21 l Skew rolling Production of steel balls for bearings by the skew rolling process.
22 Orbital Forging Forms the part incrementally Small forging forces because the die contact is concentrated on a small part of the workpiece at anyone time Applicable to mostly cylindrical shapes Incremental forging Blank formed in several small steps like orbital non-rotational parts can be made
23 Isothermal forging Dies at same temperature of workpiece No workpiece cooling Low flow stresses Better material flow More close tolerances and finer details can be achieved Swaging Cylindrical parts subjected to radial impact forces by reciprocating dies Used to reduce tube diameter and introduce rifling into gun barrels
24 Die Design Requires knowledge of Material strength Sensitivity of these to deformation rate and temperature Friction and its control Shape and complexity of workpiece How the metal will flow to fill the die cavity Great skill and expertise Multiple dies to move the material in the right direction
25 Forgeability Defined as the capability of a material to undergo deformation without cracking Common test is the upset test Upset cylindrical specimen to fixed, large deformation Examine barrel surfaces for cracks Another is the hot torsion test Twist long cylindrical specimen around its axis No of twists to failure is forgeability Also used for rolling and extrusion deformation capabilities
28 Defects Laps formed by buckling of the web during forging. Internal defects produced in a forging because of an oversized billet. The die cavities are filled prematurely, and the material at the center of the part flows past the filled regions as deformation continues.
29 Defects Effect of fillet radius on defect formation in forging. Small fillets (right side of drawings) cause the defects.
30 Forging Machines Mechanical Presses Hydraulic Mechanical Screw Hammers Gravity Drop Power Drop Counterblow High Energy Rate
31 Hydraulic Presses Constant speed Load limited Compared to mechanical Typically slower Higher initial cost Less maintenance Large amount of energy can be transmitted to the workpiece suited for extrusion-type forging Used for both open-die and closed- die forging The largest H-press in the world is 75000 tons, The largest of our country is 25000tons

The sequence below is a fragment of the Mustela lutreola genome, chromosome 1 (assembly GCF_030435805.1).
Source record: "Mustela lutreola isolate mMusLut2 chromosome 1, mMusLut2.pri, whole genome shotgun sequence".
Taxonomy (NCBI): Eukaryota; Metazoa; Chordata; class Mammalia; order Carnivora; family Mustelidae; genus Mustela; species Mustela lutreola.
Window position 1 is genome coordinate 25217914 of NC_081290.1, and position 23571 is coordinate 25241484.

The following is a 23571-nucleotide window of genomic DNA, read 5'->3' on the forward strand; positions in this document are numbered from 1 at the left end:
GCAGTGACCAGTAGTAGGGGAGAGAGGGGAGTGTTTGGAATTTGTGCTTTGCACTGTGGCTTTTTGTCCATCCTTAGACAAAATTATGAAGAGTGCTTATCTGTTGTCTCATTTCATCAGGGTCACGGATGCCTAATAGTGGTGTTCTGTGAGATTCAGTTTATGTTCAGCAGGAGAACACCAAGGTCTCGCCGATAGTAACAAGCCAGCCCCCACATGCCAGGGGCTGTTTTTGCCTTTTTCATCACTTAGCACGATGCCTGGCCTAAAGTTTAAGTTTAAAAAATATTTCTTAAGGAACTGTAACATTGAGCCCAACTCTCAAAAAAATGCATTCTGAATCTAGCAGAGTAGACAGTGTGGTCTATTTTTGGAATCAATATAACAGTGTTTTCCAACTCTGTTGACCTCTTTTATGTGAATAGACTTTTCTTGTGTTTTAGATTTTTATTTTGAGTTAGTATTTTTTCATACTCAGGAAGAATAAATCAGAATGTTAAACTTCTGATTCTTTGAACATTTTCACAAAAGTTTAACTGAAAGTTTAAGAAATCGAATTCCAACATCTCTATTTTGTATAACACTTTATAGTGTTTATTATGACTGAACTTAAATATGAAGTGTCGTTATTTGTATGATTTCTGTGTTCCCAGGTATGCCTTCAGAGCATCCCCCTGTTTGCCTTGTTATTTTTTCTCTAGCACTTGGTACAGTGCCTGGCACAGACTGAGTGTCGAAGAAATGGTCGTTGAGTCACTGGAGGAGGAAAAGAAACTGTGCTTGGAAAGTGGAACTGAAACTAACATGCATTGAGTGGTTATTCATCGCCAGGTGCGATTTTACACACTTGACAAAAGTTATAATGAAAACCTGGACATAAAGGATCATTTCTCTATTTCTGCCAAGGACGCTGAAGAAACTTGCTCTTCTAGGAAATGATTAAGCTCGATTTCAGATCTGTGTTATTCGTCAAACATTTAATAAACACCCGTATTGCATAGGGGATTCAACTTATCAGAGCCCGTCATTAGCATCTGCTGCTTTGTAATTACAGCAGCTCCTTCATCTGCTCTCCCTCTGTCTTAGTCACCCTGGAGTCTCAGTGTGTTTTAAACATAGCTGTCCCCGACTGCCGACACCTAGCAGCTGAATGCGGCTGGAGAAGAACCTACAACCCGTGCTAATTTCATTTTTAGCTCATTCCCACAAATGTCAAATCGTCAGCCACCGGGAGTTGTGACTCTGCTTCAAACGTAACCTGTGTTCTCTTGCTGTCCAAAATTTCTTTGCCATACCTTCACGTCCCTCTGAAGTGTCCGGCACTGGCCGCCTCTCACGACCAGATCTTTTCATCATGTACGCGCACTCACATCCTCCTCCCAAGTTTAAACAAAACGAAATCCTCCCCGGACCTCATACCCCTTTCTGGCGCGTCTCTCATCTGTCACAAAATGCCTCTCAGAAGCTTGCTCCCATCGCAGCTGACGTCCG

32 Mechanical Presses Crank or eccentric types Stroke limited Energy dependent on that stored in flywheel Very large forces can be generated at bottom dead center Hence must be careful in die design and placement to avoid die fracture
33 Screw Presses Derive energy from flywheel like mechanical presses Flywheel drives a screw, not a ram Energy limited Process stops when flywheel energy exhausted Suitable for producing small quantities, for parts requiring precision (such as turbine blades), and for control of ram speed The largest screw press has a capacity of 16000 tons
34 Hammers Ram is raised by some mechanism and let fall onto workpiece Derives energy from potential energy of the hammer They are energy limited High speeds Minimal cooling Different types Gravity drop Power drop Counterblow High energy rate machines
35 Equipment Selection l The selection of forging equipment depend on: The size and complexity of the forging The strength of the material and its sensitivity to strain rate The degree of deformation Guideline Presses are generally preferred for aluminium, magnesium, beryllium, bronze and brass Hammer are preferred for copper, steel, titanium and refractory alloys
36 Characteristics of Forging Processes
37 Forging Economics Setup and tooling costs are high initially Good for large production quantities Material costs as a fraction of total costs vary with material High percentage for stainless steels (70- 85%) Low percentage for carbon steel (25- 45%)